Death of Corey Stingley ruled homicide

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by Chris Patterson

MILWAUKEE -- The Milwaukee County Medical Examiner's Office has ruled the death of Corey Stingley a homicide. This announcement comes days after the district attorney's office decided not to press charges against the three men who held down Stingley in a convenience store.

In December 2012, 16-year-old Corey Stingley entered a West Allis convenience store with the intent to steal alcohol. When he attempted to flee the store, three adult males restrained him until police arrived. By the time police arrived, Stingley had no pulse. He was later pronounced dead at Froedtert Hospital on December 29th.

This ruling from the medical examiner's office comes six days after the Milwaukee County District Attorney's Office announced they would not press charges against the three men who restrained Corey Stingley in December 2012. The medical examiner's office says Stingley's cause of death is anoxic encephalopathy due to asphyxia, meaning the teen's brain didn't get enough oxygen.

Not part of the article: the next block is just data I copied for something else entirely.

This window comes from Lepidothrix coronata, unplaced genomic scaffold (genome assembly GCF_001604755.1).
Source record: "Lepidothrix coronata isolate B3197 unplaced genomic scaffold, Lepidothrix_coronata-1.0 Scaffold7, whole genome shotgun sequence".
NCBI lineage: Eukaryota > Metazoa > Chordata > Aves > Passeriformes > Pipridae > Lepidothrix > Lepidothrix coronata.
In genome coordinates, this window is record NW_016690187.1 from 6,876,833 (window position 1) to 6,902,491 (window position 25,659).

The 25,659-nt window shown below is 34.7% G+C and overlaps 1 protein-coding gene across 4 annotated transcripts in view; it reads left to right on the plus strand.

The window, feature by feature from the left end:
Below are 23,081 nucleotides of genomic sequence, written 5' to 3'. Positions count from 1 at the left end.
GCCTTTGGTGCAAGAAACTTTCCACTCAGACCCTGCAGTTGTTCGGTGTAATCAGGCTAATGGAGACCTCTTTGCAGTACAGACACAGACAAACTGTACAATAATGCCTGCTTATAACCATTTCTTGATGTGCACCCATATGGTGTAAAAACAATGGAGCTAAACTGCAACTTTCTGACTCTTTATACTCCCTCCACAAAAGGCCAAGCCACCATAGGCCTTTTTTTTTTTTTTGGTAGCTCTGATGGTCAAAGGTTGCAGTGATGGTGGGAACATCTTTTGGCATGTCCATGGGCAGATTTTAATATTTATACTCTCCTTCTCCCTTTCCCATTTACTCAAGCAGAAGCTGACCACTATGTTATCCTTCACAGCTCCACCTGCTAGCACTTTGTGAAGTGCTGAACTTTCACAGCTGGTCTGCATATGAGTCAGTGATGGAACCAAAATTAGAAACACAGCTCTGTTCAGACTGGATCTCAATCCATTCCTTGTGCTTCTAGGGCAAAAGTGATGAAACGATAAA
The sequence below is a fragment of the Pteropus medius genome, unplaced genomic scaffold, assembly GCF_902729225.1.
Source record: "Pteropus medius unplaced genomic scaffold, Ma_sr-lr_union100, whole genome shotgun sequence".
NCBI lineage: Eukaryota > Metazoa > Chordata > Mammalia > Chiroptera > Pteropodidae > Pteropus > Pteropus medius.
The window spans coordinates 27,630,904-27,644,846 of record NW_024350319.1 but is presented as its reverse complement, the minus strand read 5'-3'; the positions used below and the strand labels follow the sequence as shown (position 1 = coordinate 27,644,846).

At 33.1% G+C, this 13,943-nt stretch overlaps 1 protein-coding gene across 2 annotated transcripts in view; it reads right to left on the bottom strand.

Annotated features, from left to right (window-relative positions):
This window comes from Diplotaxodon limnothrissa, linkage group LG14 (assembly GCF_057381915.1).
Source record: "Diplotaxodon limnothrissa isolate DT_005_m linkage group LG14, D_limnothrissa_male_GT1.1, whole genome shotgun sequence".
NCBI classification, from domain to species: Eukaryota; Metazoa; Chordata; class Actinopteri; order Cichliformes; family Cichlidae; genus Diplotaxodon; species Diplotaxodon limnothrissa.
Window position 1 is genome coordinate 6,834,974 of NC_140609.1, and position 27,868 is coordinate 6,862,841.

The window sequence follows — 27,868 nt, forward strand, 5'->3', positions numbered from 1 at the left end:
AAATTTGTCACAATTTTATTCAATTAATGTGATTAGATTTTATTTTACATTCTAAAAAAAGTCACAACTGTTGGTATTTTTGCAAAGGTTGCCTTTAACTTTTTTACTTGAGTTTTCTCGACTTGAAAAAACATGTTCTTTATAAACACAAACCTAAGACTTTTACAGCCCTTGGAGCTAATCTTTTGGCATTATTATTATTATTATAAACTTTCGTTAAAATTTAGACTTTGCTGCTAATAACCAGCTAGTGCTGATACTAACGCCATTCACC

The ruling by the medical examiner's office does not change or overrule the decision made by the Milwaukee County District Attorney's Office. A medical homicide and legal homicide are not the same thing.

In their release, the district attorney's office says the men had to be aware that they were causing great bodily harm to Stingley for criminal misconduct charges to be issued. The district attorney's office says the three men facing possible charges had no formal training in proper restraint. The release says the men were "acting in the belief that they were assisting in stopping a crime". The district attorney's office concluded they did not have enough evidence to prove the three men were guilty of criminal misconduct.

The district attorney's office examined whether the three men that held down Stingley could be charged with homicide or criminally reckless conduct.  The district attorney's office concluded that none of the three men in this case intended to kill Stingley, thus ruling out the possibility of homicide charges.

Since the announcement by the Milwaukee County District Attorney's Office, several members of Milwaukee's African American community are calling for a federal investigation.

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